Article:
Summary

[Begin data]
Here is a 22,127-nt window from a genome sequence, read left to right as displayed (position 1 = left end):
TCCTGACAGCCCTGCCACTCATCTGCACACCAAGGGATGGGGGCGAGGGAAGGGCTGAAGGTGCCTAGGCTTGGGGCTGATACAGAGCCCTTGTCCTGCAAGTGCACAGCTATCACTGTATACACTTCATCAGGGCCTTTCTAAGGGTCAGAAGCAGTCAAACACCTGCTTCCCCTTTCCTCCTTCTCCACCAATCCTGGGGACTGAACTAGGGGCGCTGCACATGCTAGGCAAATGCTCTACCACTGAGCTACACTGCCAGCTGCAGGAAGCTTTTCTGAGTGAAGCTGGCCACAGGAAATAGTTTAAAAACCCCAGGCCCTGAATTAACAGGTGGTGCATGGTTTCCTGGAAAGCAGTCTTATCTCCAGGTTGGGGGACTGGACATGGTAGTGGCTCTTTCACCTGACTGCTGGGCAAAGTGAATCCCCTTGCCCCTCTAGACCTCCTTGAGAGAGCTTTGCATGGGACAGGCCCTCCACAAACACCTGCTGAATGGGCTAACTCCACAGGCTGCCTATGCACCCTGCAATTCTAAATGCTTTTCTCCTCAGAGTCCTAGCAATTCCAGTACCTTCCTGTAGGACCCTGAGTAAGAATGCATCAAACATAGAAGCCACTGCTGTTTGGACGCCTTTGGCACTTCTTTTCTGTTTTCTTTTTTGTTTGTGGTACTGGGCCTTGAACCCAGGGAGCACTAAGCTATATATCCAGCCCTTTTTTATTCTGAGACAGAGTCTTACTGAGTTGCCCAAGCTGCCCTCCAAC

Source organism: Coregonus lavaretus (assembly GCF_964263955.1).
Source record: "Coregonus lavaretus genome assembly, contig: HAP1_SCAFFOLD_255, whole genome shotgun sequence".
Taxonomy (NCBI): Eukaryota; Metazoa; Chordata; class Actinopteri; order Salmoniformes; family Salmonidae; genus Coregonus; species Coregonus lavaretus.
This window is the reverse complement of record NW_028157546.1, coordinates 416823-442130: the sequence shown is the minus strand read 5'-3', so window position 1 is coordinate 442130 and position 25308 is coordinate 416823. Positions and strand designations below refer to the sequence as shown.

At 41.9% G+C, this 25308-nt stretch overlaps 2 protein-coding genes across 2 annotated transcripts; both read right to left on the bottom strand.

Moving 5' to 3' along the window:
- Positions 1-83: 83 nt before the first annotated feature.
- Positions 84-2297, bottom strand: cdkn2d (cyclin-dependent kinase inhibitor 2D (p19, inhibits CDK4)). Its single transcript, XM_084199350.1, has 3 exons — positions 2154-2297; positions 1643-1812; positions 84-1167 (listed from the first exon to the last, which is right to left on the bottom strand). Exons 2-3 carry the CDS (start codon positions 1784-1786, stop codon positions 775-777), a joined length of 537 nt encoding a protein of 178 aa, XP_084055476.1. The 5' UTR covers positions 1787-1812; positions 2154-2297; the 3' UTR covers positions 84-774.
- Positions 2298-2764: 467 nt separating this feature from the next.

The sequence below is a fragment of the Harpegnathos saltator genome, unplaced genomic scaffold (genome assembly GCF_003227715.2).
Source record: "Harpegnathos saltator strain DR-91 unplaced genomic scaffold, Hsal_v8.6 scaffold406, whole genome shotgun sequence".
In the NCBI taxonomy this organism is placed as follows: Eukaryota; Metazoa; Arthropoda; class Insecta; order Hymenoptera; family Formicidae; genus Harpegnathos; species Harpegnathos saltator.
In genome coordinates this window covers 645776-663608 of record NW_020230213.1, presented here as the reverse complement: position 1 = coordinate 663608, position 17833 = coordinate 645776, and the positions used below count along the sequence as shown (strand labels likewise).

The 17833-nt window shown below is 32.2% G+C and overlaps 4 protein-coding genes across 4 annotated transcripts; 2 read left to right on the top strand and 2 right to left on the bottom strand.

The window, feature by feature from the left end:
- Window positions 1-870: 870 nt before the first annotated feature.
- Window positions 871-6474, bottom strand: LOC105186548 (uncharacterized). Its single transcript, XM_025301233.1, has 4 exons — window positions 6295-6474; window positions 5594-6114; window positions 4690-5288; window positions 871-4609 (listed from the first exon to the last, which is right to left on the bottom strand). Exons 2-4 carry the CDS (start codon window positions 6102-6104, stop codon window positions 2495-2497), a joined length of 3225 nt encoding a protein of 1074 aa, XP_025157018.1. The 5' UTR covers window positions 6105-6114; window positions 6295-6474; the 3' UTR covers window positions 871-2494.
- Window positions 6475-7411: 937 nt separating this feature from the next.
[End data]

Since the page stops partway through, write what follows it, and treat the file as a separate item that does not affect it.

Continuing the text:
A pressure vessel is a container designed to hold gases or liquids at a pressure substantially different from the ambient pressure. Construction methods and materials may be chosen to suit the pressure application, and will depend on the size of the vessel, the contents, working pressure, mass constraints, and the number of items required. Pressure vessels can be dangerous, and fatal accidents have occurred in the history of their development and operation. Consequently, pressure vessel design, manufacture, and operation are regulated by engineering authorities backed by legislation. For these reasons, the definition of a pressure vessel varies from country to country. Design involves parameters such as maximum safe operating pressure and temperature, safety factor, corrosion allowance and minimum design temperature (for brittle fracture). Construction is tested using nondestructive testing, such as ultrasonic testing, radiography, and pressure tests. Hydrostatic pressure tests usually use water, but pneumatic tests use air or another gas. Hydrostatic testing is preferred, because it is a safer method, as much less energy is released if a fracture occurs during the test (water does not greatly increase its volume when rapid depressurization occurs, unlike gases, which expand explosively). Mass or batch production products will often have a representative sample tested to destruction in controlled conditions for quality assurance. Pressure relief devices may be fitted if the overall safety of the system is sufficiently enhanced. In most countries, vessels over a certain size and pressure must be built to a formal code. In the United States that code is the ASME Boiler and Pressure Vessel Code (BPVC). In Europe the code is the Pressure Equipment Directive. Information on this page is mostly valid in ASME only.
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